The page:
Redline / Agent Bedhead
Film Reviews | April 13, 2007 | Comments ()
Redline was produced by Daniel Sadek, who has so much money at his disposal that he financed this movie from $26 million of his own and willingly placed his collection of exotic sports cars into the action sequences. And, since the film was under none of the usual studio constraints, one might expect a particularly kick-ass movie. And to some degree, it is; if you’re into overwrought anthems to greed and the need for speed that not only have their fair share of crashes, but also feature the triple sins of racing, gambling, and scantily-clad womenfolk.
From the opening credits, it is clear that law enforcement is but a trivial matter in this film. The initial sequence features a million-dollar bet between Hollywood moneyman Jerry (Tim Matheson) and the reprehensible counterfeiter Michael (Angus Macfadyen). The two bet that the latter’s nephew, Jason (Jesse Johnson), can’t drive from L.A. to Vegas in an hour and 45 minutes. The obedient nephew sets off in a Mercedes at over 200 mph, and when the radar detector in a police car goes off, the officer casually glances around and doesn’t see the vehicle that’s already disappeared over the horizon, so he smacks the obviously deviant machine and returns to his nap. During a later race scene, a motorcycle cop gets tossed into the back of a pickup truck that he’s just pulled over. The racers are too fast for the law, which is probably why nobody ever calls the cops when all the exciting kidnapping crap goes down.
And the message here is clear — don’t expect reality to enter into this picture. Nothing could echo this sentiment any more than the heroine, Natasha Martin (Nadia Bjorlin), who is the kind of girl that every guy wants. She’s got street smarts, drives like hell, and comes from the Yasmeen Bleeth/Tiffani Amber Thiessen school of brunette, slightly voluptuous hard bodies with a jaw-dropping ass. And she can kick ass under the hood of a car, too, suggesting that long nails and a tire-changing ability are not mutually exclusive.
Another bored millionaire, Infamous (Eddie Griffin), enters the scene and courts Natasha to be his personal race car driver for gambling purposes. The tragedy in Natasha’s past prevents her from accepting this offer, but she and her band sign on as the musical act for the illegal races anyway. Natasha’s band is billed as the “hottest unsigned rock band on the West Coast,” and when they launch into their musical felony, it’s clear why this band is still unsigned — they really, really suck. Infamous brings the band along anyway, not for their musical talent, but because — like every other man in this movie — he wants Natasha.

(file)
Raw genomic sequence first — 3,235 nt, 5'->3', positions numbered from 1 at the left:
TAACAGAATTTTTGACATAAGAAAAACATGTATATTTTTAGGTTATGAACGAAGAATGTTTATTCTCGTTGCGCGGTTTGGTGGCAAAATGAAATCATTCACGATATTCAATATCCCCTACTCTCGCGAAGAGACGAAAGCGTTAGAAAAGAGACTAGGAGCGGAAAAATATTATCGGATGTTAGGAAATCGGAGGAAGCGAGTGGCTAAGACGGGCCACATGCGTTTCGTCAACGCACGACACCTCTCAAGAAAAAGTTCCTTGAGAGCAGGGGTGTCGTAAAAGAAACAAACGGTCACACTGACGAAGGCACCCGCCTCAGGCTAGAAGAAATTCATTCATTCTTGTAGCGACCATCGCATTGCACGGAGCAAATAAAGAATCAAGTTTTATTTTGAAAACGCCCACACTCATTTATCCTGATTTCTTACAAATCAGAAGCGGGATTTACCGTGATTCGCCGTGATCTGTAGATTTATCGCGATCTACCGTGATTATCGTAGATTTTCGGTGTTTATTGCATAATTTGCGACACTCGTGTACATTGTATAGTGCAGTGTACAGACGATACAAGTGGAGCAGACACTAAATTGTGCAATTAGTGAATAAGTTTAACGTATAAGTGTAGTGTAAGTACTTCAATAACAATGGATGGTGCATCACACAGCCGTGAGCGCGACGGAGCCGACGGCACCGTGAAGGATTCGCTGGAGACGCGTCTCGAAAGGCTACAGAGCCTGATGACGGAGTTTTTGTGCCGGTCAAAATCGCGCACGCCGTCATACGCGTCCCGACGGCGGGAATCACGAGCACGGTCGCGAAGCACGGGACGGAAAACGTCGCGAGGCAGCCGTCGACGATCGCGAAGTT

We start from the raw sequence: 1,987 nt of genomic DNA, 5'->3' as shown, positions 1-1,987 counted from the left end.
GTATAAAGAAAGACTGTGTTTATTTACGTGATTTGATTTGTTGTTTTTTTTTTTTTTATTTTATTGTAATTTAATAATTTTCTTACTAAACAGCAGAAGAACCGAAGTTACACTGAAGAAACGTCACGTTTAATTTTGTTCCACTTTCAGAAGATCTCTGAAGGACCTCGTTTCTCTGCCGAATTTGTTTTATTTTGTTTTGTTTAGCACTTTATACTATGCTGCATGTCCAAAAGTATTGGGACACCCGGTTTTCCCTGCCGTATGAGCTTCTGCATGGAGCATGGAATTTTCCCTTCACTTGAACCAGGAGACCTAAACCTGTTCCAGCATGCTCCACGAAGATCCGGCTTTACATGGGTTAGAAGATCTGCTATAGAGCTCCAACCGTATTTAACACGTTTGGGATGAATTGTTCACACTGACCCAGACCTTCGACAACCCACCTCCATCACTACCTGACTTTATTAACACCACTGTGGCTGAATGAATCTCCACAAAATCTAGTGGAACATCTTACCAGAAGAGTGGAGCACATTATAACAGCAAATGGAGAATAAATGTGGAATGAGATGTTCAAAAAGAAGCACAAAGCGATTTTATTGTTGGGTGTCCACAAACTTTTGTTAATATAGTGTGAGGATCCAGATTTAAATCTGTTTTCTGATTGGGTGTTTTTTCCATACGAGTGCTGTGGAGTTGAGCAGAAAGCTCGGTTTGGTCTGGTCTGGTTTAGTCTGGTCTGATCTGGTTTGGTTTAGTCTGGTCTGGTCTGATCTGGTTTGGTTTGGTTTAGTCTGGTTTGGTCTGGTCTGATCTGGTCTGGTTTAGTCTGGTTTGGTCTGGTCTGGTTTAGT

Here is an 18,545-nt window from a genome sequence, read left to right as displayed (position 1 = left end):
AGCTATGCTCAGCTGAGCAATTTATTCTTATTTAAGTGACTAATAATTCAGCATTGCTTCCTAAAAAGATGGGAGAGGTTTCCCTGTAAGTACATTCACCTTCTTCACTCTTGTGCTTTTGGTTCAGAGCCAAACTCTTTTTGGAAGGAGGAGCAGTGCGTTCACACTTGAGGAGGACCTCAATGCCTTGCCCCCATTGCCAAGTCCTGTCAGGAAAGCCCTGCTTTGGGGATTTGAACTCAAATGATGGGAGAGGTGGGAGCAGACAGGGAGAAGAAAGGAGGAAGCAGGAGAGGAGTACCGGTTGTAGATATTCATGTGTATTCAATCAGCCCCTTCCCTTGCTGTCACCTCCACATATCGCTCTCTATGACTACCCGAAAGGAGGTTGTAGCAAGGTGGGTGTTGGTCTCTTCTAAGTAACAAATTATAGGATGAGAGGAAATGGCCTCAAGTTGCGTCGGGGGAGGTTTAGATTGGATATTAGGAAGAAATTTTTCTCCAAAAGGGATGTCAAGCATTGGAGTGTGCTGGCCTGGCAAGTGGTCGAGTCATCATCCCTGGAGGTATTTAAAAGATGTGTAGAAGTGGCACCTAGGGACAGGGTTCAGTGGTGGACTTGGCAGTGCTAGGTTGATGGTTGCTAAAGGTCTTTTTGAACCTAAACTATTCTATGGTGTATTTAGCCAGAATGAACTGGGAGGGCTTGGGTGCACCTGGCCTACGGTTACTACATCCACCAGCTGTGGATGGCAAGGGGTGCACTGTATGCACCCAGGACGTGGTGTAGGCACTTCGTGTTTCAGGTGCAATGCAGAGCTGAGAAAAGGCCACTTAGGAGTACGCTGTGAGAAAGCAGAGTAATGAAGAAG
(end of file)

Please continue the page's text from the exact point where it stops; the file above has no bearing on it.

After the film really gets started, Infamous tosses the unwitting Natasha into a betting pool, and in doing so, he continues the unwritten rule that Eddie Griffin must perform some degree of pimping, either of the literal or figurative sense, in every damn movie he appears in. Griffin may also be the only available actor who could believably land a private jet in the Nevada desert and toss out a misbehaving beyotch along with her luggage and oversized hat. Consider that a warning, disciples.
The other main characters of the film are a mixed bag. Jason (Jesse Johnson) is the pretty boy who gets the ladies, which might be believable if he didn’t also have an awesome case of acne loosely covered by a sheen of Revlon foundation. Older brother Carlo (Nathan Phillips) oozes pure testosterone, and as a matter of convenience, he’s just arrived home from his tour in Iraq to kick some goombah ass and defend his puny little brother. Amazingly, whenever Carlo appears oncreen, some other character gets carjacked or grabassed, and Carlo has no choice but to climb onto his steed and slay the villains. In all fairness, Carlo is the only likable character in the entire movie and his hotness does go a long way toward compensating for Angus Macfadyen’s unwise decision to remove his shirt.
As far as illegal racing movies are concerned, Redline is comparable to The Fast and the Furious, though Redline exchanges the cumbersome plot for a nonexistent one and throws in some hip-hop flava, courtesy of Wyclef Jean’s music score (who also makes the tiniest of cameos). The absence of plot doesn’t really matter, though, because important questions do exist: How did Eddie Griffin really crash a $1.2 million Ferrari Enzo? Will Natasha and her boys end up getting that elusive recording contract? And, most importantly, will Carlo bed Natasha?
For those that don’t give a rat’s ass about plot or a believable storyline and kinda sorta want to see an Enzo Ferrari, Ferrari F430, Ferrari Scaglietti Phantom, Lamborghini Murcielago, and a couple of McLarens, then put yo’ ass in the theater seat. But, consider yourselves cautioned against the disorienting pace of well-varied cleavage, uberfast cars, and an Elvis imitator gone bad.
Agent Bedhead lives in Tulsa, Oklahoma and tries to avoid reality at all costs. She also insults pop culture daily at agentbedhead.com.